Related Articles Share Save Demand Propels Home Prices Upward 2 days ago in Daily Dose, Featured, Market Studies, News The Week Ahead: Nearing the Forbearance Exit 2 days ago Data Provider Black Knight to Acquire Top of Mind 2 days ago While home sales prices posted moderate gains in September, the housing market recovery as a whole is moving slowly, according to the Wells Fargo Economics Group Housing Wrap Up for October 2014.New home sales increased by only 0.2 percent month-over-month in September after shooting up by more than 15 percent in August. And while new home sales have increased by 22.6 percent since September last year, that percentage is perhaps more a reflection on the exceptionally weak sales numbers posted in September 2013, according to Wells Fargo. Existing home sales climbed by 2.4 percent from August to September, the highest percentage in 11 months. Year-over-year, existing home sales were 1.9 percent higher in September.The median price of new homes dropped sharply in September, according to Wells Fargo, declining by 9.7 percent month-over-month and 4.0 percent year-over-year, indicating that more discounts are being offered by builders to move inventory. September declines in the median and average sales prices for existing homes were reported by the National Association of Realtors, indicating that more sellers are offering homes at a discount.Homeownership rates tumbled to 64.4 percent in Q3, hitting their lowest point since 1995, according to Wells Fargo. The report attributes the low homeownership rate to a decline in market discipline that was a longtime hallmark of the housing industry – first-time homebuyers made sacrifices to save for a down payment and therefore had a greater stake in home buying. The market shifted and disciple relaxed, resulting in the sales of many homes with little or no down payment, which resulted in poor outcomes for buyers who purchased a home without consider factors such as builders, neighborhoods, or school districts. The report said that many would-be buyers “now remain chagrined to the point that they are unlikely to buy a home anytime soon.”Among individuals under age 35, homeownership rates stood at just 36 percent in Q3, down 7.6 percentage points since peaking 10 years ago. But While many point to the low homeownership rates among millennials as the reason for slow housing recovery, Wells Fargo does not believe the younger generation is completely to blame.”We believe the missing link in the housing recovery is the lack of strong job growth,” the report said. “While overall employment has surpassed its pre-recession level, much of the rebound in employment has been in part-time jobs.”Wells Fargo found in the report that there are 1.1 million more people working in the U.S. than there were prior to the recession, but the gains have come strictly in part-time jobs, where 3.7 million more people are working. The report said there were actually 2.6 million fewer people working in full-time jobs than prior to the recession, and “the 2.6 million worker gap from pre-recession employment levels likely explains a great deal of the slow motion recovery in the housing market” since people working full-time are more likely to buy a house than those working part-time. November 6, 2014 1,165 Views Tagged with: Home Ownership Rate Home Prices Home Sales Housing Market Recovery Wells Fargo Sign up for DS News Daily Data Provider Black Knight to Acquire Top of Mind 2 days ago Brian Honea’s writing and editing career spans nearly two decades across many forms of media. He served as sports editor for two suburban newspaper chains in the DFW area and has freelanced for such publications as the Yahoo! Contributor Network, Dallas Home Improvement magazine, and the Dallas Morning News. He has written four non-fiction sports books, the latest of which, The Life of Coach Chuck Curtis, was published by the TCU Press in December 2014. A lifelong Texan, Brian received his master’s degree from Amberton University in Garland. About Author: Brian Honea Home Ownership Rate Home Prices Home Sales Housing Market Recovery Wells Fargo 2014-11-06 Brian Honea Demand Propels Home Prices Upward 2 days ago Servicers Navigate the Post-Pandemic World 2 days ago The Best Markets For Residential Property Investors 2 days ago Housing Recovery Moving Slowly Despite Moderate Gains in Sales The Best Markets For Residential Property Investors 2 days ago Governmental Measures Target Expanded Access to Affordable Housing 2 days ago Home / Daily Dose / Housing Recovery Moving Slowly Despite Moderate Gains in Sales Servicers Navigate the Post-Pandemic World 2 days ago Governmental Measures Target Expanded Access to Affordable Housing 2 days ago Previous: With Recent Republican Victories, Is GSE Reform Possible? Next: Progress Made on Ending Veteran Homelessness, More to be Done Print This Post Subscribe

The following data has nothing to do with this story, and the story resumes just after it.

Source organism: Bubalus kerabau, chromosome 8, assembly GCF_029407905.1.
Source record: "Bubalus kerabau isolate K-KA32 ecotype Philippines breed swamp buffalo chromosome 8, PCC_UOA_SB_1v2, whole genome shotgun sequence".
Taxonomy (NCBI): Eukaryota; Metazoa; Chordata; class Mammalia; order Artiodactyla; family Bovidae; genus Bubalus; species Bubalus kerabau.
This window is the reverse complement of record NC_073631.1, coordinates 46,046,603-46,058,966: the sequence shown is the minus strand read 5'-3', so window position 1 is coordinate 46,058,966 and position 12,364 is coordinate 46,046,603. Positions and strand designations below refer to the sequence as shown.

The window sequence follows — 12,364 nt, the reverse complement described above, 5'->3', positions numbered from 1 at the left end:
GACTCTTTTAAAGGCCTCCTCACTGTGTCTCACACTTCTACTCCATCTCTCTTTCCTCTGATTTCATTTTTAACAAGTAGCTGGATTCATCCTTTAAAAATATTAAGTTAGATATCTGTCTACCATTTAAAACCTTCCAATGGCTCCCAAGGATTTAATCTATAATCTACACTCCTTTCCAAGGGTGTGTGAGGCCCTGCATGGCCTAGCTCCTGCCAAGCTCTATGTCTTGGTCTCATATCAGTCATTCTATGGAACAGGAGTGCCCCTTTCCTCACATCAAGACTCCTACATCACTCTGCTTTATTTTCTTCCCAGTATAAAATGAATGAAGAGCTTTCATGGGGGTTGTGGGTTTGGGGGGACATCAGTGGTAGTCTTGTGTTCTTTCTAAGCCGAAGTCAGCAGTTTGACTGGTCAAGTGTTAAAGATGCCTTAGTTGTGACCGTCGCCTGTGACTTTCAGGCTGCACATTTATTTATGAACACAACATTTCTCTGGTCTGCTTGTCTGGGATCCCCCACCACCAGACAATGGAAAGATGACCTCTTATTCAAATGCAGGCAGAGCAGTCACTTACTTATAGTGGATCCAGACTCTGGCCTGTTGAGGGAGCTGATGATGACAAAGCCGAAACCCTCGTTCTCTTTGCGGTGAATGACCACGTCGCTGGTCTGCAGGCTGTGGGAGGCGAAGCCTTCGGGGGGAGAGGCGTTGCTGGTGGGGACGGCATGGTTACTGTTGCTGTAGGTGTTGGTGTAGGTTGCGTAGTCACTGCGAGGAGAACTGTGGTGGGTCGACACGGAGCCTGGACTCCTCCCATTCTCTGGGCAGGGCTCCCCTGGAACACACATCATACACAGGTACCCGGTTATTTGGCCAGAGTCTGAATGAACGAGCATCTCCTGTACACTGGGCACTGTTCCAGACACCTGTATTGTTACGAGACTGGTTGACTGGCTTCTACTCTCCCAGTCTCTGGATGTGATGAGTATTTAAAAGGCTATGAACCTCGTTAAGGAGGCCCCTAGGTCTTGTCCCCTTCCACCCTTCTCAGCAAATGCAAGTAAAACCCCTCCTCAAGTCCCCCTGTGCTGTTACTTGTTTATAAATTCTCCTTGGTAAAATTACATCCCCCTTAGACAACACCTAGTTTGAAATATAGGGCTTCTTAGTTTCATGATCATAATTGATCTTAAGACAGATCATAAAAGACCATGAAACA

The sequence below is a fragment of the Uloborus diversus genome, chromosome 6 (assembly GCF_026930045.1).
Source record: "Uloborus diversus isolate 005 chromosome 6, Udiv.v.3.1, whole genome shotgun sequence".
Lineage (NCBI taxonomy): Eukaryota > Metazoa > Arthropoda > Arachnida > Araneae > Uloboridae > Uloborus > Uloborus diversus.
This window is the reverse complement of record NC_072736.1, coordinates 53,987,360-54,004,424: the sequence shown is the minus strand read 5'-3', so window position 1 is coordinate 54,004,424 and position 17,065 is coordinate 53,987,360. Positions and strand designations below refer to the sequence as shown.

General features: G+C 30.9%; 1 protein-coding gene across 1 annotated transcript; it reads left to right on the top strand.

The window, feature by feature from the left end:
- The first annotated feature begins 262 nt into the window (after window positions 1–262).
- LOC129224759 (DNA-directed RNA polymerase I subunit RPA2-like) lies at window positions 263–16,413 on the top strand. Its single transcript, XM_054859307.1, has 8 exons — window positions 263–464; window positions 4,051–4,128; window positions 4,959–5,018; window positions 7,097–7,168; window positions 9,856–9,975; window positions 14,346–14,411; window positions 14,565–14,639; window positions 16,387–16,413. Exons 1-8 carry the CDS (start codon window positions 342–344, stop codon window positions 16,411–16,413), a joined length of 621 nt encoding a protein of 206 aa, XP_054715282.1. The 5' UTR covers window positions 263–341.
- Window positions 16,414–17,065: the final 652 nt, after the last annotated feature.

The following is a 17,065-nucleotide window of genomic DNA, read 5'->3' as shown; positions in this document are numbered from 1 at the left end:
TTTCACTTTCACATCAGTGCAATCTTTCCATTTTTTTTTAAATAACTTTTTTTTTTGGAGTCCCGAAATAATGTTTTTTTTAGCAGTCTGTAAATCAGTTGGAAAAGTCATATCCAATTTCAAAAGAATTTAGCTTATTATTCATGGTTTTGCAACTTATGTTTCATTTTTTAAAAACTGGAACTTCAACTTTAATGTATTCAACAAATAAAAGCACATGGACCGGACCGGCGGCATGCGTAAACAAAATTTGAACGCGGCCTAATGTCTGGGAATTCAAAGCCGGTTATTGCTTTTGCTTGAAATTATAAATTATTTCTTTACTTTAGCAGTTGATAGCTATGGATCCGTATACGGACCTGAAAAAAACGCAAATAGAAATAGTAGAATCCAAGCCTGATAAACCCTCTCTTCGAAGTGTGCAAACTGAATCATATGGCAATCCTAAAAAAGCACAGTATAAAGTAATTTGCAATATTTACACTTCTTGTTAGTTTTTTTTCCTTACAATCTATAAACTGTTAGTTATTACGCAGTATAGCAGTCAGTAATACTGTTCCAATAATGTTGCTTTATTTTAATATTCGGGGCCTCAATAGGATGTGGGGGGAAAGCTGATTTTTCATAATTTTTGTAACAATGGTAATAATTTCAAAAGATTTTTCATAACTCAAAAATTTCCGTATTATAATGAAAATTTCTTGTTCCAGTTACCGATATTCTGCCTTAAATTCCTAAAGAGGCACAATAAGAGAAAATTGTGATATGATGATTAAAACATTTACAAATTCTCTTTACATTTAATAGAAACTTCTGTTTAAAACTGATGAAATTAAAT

“I had one meeting with her as a fresher, which started as a somewhat daunting meeting with the principal, but quickly became a pleasant chat with a very amiable woman. Whoever succeeds her will have big shoes to fill.”The college has begun recruitment for her successor, who is expected to be announced in early 2017. It did not specify whether it would seek an internal or external applicant for the role, but those considering it are encouraged to contact Dr Curly Maloney.After leaving Somerville, Dr Prochaska hopes to continue with her historical work on heritage collections and their link to national identity. Dr Alice Prochaska, the principal of Somerville College, will step down at the end of the academic year, as a result of a college statute which prevents people over the age of seventy from holding the position.Dr Prochaska, known by Somerville students as ‘Ali P’, has served a seven-year term in which the college’s endowment has almost doubled, the college revealed in an online statement.The latest project announced under her watch is the Margaret Thatcher Scholarship Trust, which awards a tuition fee grant and free accommodation to two students with exceptional prelims results.But due to college rules, which limit tenure to those younger than 65 with a maximum extension of five years, Dr Prochaska’s seventieth birthday will end her contract.“According to our statues, the Principal cannot continue to serve beyond the age of 70”, a Somerville spokesperson told Cherwell.“In fact, Alice Prochaska signed a contract for seven years, which takes her up to the prescribed retirement age.”Finn Strivens, a Somerville third year, said, “I’m shocked and appalled. She is the loveliest person alive, and makes a huge effort with every individual student”. Alex Crichton-Miller, JCR President, said, “We in the JCR are certainly sad that such a wonderful Principal has decided to move on. We can only hope that the college will find a replacement as considerate towards the JCR and as ambitious for the college as a whole.”Dr Prochaska began her career at Somerville, where she read for a BA and DPhil in Modern History, and went on to publish a number of books on British trade unions, reform movements and the city of London, before working as a museum curator and an archivist.During the 1990s, Dr Prochaska was a convener of a research seminar on Contemporary British History, served as a Vice President of the Royal His- torical Society, a governor of London Guildhall University and Chair of the National Council on Archives.Before becoming principal of Somerville in September 2010, she then worked on the government committee that designed the first National Curriculum for History, and as Yale’s University Librarian.In 2015, she led an exposé of sexual harassment, groping and rape jokes in Oxford, prompting an unopposed JCR motion that donated £200 to Oxford Sexual Abuse and Rape Crisis Centre. She made a variety of public appearances highlighting rape culture and the prominence of homophobia amongst university students. Somerville’s website describes Dr Prochaska as “well known for her open informal approach and concern for the welfare of students and staff.”Other major achievements of her time at Somerville include a doubling of the number of graduate students to more than 150, and the opening of student accommodation at the Radcliffe Observatory Quarter, called “one of the most significant development projects…in more than a century”. In her time as principal, Somerville has increased its accommodation to house all undergraduates and first-year graduate students.“She’s always super lovely and she’ll be greatly missed as a friendly face around college”, Robin Leach told Cherwell.